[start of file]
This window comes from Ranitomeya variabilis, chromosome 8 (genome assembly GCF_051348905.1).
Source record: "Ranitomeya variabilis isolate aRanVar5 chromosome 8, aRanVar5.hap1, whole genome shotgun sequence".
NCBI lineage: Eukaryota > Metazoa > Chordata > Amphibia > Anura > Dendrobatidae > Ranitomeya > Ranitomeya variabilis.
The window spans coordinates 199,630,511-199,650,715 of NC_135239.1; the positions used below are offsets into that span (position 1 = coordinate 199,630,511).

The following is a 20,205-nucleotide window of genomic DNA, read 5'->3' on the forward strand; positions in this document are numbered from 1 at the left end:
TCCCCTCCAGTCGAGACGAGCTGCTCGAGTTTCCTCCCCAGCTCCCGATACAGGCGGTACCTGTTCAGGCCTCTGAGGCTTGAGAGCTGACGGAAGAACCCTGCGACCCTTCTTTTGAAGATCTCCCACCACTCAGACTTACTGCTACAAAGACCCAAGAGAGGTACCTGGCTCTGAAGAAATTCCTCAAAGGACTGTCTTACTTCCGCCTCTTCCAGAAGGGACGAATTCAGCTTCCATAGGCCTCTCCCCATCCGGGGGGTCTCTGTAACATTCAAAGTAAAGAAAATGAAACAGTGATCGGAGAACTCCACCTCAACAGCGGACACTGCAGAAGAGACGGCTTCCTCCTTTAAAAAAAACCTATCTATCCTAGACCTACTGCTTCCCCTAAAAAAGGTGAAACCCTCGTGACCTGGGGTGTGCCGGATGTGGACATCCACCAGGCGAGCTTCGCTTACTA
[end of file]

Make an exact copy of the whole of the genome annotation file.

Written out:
This window comes from Ranitomeya variabilis, chromosome 8 (genome assembly GCF_051348905.1).
Source record: "Ranitomeya variabilis isolate aRanVar5 chromosome 8, aRanVar5.hap1, whole genome shotgun sequence".
NCBI lineage: Eukaryota > Metazoa > Chordata > Amphibia > Anura > Dendrobatidae > Ranitomeya > Ranitomeya variabilis.
The window spans coordinates 199,630,511-199,650,715 of NC_135239.1; the positions used below are offsets into that span (position 1 = coordinate 199,630,511).

The following is a 20,205-nucleotide window of genomic DNA, read 5'->3' on the forward strand; positions in this document are numbered from 1 at the left end:
TCCCCTCCAGTCGAGACGAGCTGCTCGAGTTTCCTCCCCAGCTCCCGATACAGGCGGTACCTGTTCAGGCCTCTGAGGCTTGAGAGCTGACGGAAGAACCCTGCGACCCTTCTTTTGAAGATCTCCCACCACTCAGACTTACTGCTACAAAGACCCAAGAGAGGTACCTGGCTCTGAAGAAATTCCTCAAAGGACTGTCTTACTTCCGCCTCTTCCAGAAGGGACGAATTCAGCTTCCATAGGCCTCTCCCCATCCGGGGGGTCTCTGTAACATTCAAAGTAAAGAAAATGAAACAGTGATCGGAGAACTCCACCTCAACAGCGGACACTGCAGAAGAGACGGCTTCCTCCTTTAAAAAAAACCTATCTATCCTAGACCTACTGCTTCCCCTAAAAAAGGTGAAACCCTCGTGACCTGGGGTGTGCCGGATGTGGACATCCACCAGGCGAGCTTCGCTTACTA